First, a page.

An engineer who worked at the Chernobyl Nuclear Power Plant has revealed how he witnessed a major accident four years before the disaster in 1986.
Nikolai Steinberg was among the Ukrainian engineers who built the plant near the Soviet city of Pripyat, and was Head of Turbines in the summer of 1982 when a serious incident took place.
In the first part of Channel 5’s documentary series The Chernobyl Disaster, which airs tonight at 9pm, the engineer said he saw steam coming out of a pipe outside of his office during a routine exercise, which was part of a major nuclear leak at Reactor One of the plant.
However, he claimed officials at Chernobyl never addressed the incident and even worked to bury the incident.
Four years later, hundreds were killed when the cooling system of Chernobyl’s Reactor Four failed during a routine test on April 26, 1986, causing a fire that led the reactor to explode, killing and injuring many of the plant’s workers and emergency responders.
Nikolai Steinberg, who was among the Ukrainian engineers who built the plant near the Soviet city of Pripyat and was Head of Turbines in 1982, appeared in The Chernobyl Disaster tonight
Speaking in the documentary, Nikolai explained he was in his office at the time of the 1982 routine exercise.
He explained: ‘As weird as it may be, I discovered the first breach.’
Nikolai saw that the ventilation pipe outside of his office, which was connected to a Reactor One, started to produce steam. The steam was actually the sign of a major nuclear leak.
He said: ‘There was an announcement that there was an accident at the second unit. I turned around and saw stream coming out of a pipe.’
The engineer, pictured during his time at Chernobyl, said he saw steam coming out of a pipe outside of his office during a routine exercise, which was part of a major nuclear leak at Reactor One of the plant
WHAT HAPPENED DURING THE 1986 CHERNOBYL NUCLEAR DISASTER?
On April 26, 1986 a power station on the outskirts of Pripyat suffered a massive accident in which one of the reactors caught fire and exploded, spreading radioactive material into the surroundings.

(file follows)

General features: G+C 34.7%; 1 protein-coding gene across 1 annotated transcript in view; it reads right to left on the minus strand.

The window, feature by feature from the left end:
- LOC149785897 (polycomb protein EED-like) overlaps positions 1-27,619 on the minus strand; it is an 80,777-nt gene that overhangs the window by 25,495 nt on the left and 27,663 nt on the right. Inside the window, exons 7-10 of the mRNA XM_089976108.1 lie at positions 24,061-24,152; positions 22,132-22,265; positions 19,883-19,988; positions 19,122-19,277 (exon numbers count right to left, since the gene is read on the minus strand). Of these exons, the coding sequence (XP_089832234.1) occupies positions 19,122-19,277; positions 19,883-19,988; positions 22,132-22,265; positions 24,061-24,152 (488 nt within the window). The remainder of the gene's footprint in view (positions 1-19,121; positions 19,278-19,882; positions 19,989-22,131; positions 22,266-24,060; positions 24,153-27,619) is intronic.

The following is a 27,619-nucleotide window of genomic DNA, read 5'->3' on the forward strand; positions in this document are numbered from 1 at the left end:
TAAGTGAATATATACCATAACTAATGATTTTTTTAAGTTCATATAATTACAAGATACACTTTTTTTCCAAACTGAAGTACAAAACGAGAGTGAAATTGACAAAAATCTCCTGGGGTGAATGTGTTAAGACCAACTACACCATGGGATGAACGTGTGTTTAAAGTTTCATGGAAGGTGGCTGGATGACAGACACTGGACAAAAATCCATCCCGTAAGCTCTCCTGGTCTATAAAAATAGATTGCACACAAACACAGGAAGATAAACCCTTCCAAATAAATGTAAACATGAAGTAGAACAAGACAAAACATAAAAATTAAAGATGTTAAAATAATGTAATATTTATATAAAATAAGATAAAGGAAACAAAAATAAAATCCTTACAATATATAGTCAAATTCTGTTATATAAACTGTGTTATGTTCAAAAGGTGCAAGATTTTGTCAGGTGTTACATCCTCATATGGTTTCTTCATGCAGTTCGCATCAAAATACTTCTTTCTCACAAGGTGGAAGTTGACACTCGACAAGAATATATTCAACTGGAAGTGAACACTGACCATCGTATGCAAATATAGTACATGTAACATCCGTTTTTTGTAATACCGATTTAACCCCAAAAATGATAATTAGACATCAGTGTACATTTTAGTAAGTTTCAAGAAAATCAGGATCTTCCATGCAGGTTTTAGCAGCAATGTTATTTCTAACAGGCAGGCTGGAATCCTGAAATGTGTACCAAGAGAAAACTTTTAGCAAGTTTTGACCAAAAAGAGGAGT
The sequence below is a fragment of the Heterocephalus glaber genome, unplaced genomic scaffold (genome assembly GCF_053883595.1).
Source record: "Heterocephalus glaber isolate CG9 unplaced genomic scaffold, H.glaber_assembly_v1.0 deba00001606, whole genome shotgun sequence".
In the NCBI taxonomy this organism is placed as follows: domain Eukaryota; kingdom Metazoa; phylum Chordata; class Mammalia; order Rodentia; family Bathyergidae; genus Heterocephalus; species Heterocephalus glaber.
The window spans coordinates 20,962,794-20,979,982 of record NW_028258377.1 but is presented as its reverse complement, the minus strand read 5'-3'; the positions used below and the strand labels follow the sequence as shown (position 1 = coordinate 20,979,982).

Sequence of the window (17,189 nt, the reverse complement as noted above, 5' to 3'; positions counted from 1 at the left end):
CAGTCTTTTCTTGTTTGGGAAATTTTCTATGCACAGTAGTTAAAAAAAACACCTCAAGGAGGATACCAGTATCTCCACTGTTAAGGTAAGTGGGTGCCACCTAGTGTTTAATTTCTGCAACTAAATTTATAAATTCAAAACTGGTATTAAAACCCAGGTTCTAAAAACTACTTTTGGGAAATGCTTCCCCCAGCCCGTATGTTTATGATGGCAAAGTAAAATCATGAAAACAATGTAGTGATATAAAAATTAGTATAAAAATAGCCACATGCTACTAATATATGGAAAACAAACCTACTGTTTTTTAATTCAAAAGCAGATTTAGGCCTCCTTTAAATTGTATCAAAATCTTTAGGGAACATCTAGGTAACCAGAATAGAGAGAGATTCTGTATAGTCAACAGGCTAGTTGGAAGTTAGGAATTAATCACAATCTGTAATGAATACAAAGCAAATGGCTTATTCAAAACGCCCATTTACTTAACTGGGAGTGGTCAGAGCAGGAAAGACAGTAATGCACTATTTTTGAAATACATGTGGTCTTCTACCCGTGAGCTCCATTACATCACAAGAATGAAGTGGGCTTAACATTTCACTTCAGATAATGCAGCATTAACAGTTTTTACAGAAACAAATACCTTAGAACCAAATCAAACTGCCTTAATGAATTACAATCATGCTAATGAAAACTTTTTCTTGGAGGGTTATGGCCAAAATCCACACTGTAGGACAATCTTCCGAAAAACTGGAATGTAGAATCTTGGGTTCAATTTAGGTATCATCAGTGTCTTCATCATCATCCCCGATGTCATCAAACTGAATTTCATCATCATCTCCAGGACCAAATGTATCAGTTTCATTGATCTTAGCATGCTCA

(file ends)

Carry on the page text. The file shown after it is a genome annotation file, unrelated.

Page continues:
More than 160,000 residents of the town and surrounding areas had to be evacuated and have been unable to return, leaving the former Soviet site as a radioactive ghost town.
A map of the Chernobyl exclusion zone is pictured above. The ‘ghost town’ of Pripyat sits nearby the site of the disaster
The exclusion zone, which covers a substantial area in Ukraine and some of bordering Belarus, will remain in effect for generations to come, until radiation levels fall to safe enough levels.
The region is called a ‘dead zone’ due to the extensive radiation which persists.
However, the proliferation of wildlife in the area contradicts this and many argue that the region should be given over to the animals which have become established in the area – creating a radioactive protected wildlife reserve.
Reactor One was immediately shut down, and Nikolai told his team to wait, thinking officials would brief the plant’s worker on the incident that had just taken place.
He explained: ‘I told the guys, “We’re not going home, there will be an emergency meeting”.
‘The meeting didn’t happen. So at 1am, we got into our cars and went home.’
The KBG, the USSR’s secret police, which was a constant presence at Chernobyl, moved quickly to cover up the incident.
Nikolai said: ‘This is how it worked. Such were the rules we had to follow. I pretty much knew but there was no details as to why it happened.
Four years later, a fire started during a routine exercise at the plant and caused the fourth reactor to explode, leading to hundreds of deaths and dozens of injuries (pictured at the time)
‘They’ve never officially informed us and no reports were made. This was the state.
‘As they say, ‘”Everything is secret but nothing is hidden”,’ the engineer explained.
Meanwhile historian Dr Natalya Chernyshova said the KBG would have had two priorities after the 1982 incident.
She revealed: ‘Part of the KGB’s job would be to investigate whether this was an act of sabotage or whether there was someone who was negligent.
‘But also, part of their job was to contain rumours, and to prevent the spread of panic.’
Looking into records on Chernobyl that dated back to 1983 but were only declassified in 2017, Natalya read: ‘They do talk about the presence of distorted rumours that spread by a resident of Pripyat.
The plant is now covered with a giant protective dome to cover the destroyed fourth reactor of Chernobyl
This is kind of the nightmare scenario for the Soviet Union. None of this was reported in the press,’ she added.
The same report revealed that ‘from January 1978 to December 1982 – the station experienced 27 accidents and 87 equipment failures, including five accidents and 16 failures in 12 months of 1982.’
After the reactor malfunction Nikolai witnessed, radiation spread over a nine miles radius around the station, but the inhabitants of Pripyat were never informed.